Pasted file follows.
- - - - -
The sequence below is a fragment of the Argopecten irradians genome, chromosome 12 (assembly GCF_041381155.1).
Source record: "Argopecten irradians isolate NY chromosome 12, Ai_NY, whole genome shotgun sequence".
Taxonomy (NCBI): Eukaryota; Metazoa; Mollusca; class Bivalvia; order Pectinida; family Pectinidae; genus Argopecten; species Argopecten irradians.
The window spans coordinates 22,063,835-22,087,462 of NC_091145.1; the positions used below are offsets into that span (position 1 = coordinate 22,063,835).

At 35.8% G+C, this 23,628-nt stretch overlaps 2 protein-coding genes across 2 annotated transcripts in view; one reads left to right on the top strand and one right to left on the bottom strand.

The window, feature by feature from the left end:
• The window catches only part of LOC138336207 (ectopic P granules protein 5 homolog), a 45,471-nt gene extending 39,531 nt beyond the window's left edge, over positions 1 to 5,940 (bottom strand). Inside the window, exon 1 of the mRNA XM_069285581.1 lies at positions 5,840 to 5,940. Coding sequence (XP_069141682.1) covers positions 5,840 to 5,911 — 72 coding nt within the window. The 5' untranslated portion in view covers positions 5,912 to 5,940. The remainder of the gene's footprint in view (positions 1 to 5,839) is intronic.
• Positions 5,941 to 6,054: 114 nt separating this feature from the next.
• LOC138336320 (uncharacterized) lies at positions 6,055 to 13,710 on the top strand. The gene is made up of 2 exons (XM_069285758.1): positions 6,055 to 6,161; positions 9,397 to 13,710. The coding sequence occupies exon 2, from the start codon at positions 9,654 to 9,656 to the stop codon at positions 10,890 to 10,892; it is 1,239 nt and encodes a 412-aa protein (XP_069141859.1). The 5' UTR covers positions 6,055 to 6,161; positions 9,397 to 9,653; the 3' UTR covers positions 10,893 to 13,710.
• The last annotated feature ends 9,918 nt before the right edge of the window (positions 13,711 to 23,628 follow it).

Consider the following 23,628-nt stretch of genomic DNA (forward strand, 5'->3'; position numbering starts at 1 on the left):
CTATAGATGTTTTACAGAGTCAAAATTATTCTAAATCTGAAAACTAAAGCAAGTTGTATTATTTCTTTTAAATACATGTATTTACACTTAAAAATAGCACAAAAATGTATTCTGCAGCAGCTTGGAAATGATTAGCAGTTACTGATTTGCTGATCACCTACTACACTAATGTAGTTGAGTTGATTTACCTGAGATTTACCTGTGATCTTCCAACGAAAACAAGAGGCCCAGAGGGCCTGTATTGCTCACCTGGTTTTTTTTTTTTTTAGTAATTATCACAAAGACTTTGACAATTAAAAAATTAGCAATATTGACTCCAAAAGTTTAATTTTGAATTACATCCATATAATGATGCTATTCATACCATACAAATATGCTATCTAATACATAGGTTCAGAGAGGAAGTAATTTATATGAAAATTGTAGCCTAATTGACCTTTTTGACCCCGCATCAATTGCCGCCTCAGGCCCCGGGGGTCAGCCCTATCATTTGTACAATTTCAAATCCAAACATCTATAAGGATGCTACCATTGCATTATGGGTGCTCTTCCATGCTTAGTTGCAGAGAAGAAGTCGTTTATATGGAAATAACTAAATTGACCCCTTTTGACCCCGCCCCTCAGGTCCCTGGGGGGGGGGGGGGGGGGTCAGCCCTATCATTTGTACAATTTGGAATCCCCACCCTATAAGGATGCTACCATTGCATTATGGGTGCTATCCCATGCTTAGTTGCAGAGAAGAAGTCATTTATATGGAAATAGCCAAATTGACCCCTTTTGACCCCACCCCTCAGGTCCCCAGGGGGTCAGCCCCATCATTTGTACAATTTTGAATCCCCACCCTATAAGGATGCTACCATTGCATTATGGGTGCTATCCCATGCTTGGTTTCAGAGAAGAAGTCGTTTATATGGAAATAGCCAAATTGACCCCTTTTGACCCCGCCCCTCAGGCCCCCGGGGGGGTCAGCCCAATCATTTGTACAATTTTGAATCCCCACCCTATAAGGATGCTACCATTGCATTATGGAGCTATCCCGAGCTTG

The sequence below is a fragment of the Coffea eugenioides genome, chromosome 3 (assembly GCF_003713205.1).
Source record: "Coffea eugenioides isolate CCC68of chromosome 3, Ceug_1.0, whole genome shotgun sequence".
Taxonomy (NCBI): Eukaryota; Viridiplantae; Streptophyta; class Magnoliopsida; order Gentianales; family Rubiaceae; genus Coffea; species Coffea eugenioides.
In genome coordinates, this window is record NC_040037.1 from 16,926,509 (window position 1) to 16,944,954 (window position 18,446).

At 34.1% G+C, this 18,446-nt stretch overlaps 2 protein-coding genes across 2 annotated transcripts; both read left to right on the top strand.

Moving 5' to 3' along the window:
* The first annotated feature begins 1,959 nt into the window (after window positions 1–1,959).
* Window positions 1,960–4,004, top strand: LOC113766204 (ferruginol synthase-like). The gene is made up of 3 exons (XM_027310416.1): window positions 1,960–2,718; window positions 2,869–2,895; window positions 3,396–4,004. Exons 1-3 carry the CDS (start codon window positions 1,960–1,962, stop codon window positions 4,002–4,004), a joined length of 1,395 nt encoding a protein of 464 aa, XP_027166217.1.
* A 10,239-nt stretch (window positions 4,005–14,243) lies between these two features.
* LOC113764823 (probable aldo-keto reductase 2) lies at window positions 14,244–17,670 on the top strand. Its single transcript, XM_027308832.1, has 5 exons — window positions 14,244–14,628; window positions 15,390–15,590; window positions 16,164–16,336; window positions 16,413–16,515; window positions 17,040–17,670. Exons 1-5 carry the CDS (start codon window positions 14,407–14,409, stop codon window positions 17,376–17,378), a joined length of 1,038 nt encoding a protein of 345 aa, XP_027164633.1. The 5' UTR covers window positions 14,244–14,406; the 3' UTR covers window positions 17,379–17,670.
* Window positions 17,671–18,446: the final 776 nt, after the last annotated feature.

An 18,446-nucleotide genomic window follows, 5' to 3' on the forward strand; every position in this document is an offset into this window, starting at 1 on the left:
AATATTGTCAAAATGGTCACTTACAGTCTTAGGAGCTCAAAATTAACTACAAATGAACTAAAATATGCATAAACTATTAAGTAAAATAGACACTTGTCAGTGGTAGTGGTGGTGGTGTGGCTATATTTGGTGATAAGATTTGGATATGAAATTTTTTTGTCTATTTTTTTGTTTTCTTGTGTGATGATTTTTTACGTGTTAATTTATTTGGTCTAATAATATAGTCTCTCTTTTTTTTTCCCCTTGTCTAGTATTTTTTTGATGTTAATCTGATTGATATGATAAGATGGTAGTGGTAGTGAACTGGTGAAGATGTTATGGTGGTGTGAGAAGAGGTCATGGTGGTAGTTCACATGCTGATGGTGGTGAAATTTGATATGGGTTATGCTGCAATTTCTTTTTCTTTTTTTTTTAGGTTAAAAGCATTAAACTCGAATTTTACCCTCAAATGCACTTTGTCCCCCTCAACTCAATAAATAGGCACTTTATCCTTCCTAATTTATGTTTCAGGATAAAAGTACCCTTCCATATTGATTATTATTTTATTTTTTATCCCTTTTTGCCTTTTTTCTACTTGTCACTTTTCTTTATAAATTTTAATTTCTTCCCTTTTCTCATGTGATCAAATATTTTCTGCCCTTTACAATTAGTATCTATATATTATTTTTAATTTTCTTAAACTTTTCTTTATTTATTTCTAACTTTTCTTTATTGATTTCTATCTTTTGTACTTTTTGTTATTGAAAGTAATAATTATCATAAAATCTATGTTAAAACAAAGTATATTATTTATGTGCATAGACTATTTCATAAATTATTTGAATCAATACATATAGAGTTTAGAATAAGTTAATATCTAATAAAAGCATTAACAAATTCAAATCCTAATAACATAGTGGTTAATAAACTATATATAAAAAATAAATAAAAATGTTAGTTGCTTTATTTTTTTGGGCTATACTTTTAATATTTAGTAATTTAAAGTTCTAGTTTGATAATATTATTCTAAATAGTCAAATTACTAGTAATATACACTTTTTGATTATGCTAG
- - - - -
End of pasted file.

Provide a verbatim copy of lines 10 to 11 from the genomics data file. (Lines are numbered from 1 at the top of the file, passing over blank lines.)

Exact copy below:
• The last annotated feature ends 9,918 nt before the right edge of the window (positions 13,711 to 23,628 follow it).

Consider the following 23,628-nt stretch of genomic DNA (forward strand, 5'->3'; position numbering starts at 1 on the left):